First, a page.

LIGO Is a giant seismometer. Tom, don’t you know what seismic waves and seismic isolation are yet? Here’s a quick study sheet for you courtesy of LIGO isolation page.
For an instrument that needs to remain as still as possible, it is ironic that LIGO is so sensitive that it can feel the smallest vibrations from near and far. LIGO is essentially a giant seismometer capable of sensing vibrations from traffic on nearby roads, weather patterns on the other side of the continent, staff biking alongside detector arms, ocean waves crashing on shores hundreds of miles away, and of course nearly every significant earthquake on the planet. Since gravitational waves will make themselves known through vibrations in LIGO’s mirrors, the only way to make gravitational wave detection possible is to isolate LIGO’s components from environmental vibrations to unprecedented levels. The change in distance between LIGO’s mirrors (test masses) when a gravitational wave passes will be on the order of 10-19 m. To achieve this level of sensitivity, LIGO was constructed with multiple levels of active and passive vibration isolation systems. Many of LIGO’s larger infrastructure systems that provide some additional levels of isolation are discussed in previous sections. But LIGO’s most sensitive components (its optics) required even more complex and highly specialized mechanisms for isolating them from even the smallest imaginable vibrations.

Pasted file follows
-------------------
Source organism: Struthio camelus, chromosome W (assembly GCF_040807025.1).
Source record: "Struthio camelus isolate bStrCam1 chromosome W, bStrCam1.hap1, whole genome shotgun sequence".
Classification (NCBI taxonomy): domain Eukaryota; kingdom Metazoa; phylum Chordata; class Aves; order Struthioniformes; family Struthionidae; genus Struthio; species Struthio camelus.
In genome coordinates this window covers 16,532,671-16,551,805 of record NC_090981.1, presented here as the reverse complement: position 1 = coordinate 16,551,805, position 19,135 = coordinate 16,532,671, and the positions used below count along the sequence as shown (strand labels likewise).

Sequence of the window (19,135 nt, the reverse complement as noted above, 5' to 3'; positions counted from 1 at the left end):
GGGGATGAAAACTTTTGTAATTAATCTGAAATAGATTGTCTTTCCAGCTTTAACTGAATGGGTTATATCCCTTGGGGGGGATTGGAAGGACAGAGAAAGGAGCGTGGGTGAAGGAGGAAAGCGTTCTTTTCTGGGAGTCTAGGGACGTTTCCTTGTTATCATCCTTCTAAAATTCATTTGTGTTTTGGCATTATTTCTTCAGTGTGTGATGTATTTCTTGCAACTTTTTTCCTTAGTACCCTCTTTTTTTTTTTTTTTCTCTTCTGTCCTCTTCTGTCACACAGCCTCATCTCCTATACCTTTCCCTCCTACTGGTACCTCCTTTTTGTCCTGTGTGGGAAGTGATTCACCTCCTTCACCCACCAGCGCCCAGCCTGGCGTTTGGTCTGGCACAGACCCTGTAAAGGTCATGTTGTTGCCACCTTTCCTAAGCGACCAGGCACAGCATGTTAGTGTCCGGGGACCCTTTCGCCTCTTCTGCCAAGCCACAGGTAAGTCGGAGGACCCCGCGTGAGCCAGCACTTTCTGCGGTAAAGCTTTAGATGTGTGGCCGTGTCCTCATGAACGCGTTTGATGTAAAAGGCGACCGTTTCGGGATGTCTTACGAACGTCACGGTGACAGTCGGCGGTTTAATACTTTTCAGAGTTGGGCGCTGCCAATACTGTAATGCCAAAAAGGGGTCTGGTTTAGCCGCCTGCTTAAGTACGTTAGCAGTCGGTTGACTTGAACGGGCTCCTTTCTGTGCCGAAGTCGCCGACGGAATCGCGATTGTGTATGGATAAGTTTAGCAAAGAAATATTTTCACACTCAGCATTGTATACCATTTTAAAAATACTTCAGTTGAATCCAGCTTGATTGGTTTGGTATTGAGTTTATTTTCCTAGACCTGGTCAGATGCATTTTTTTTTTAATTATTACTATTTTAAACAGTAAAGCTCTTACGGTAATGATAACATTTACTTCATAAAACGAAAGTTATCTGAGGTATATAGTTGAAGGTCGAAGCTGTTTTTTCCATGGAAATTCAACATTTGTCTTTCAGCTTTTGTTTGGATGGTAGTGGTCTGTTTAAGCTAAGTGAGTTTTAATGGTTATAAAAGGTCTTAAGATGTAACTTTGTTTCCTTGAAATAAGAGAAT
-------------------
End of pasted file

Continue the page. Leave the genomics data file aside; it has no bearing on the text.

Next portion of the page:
Outside of its pre-stabilized laser, LIGO’s vibration isolation systems are comprised of two basic elements: Optics Suspensions and Seismic Isolation.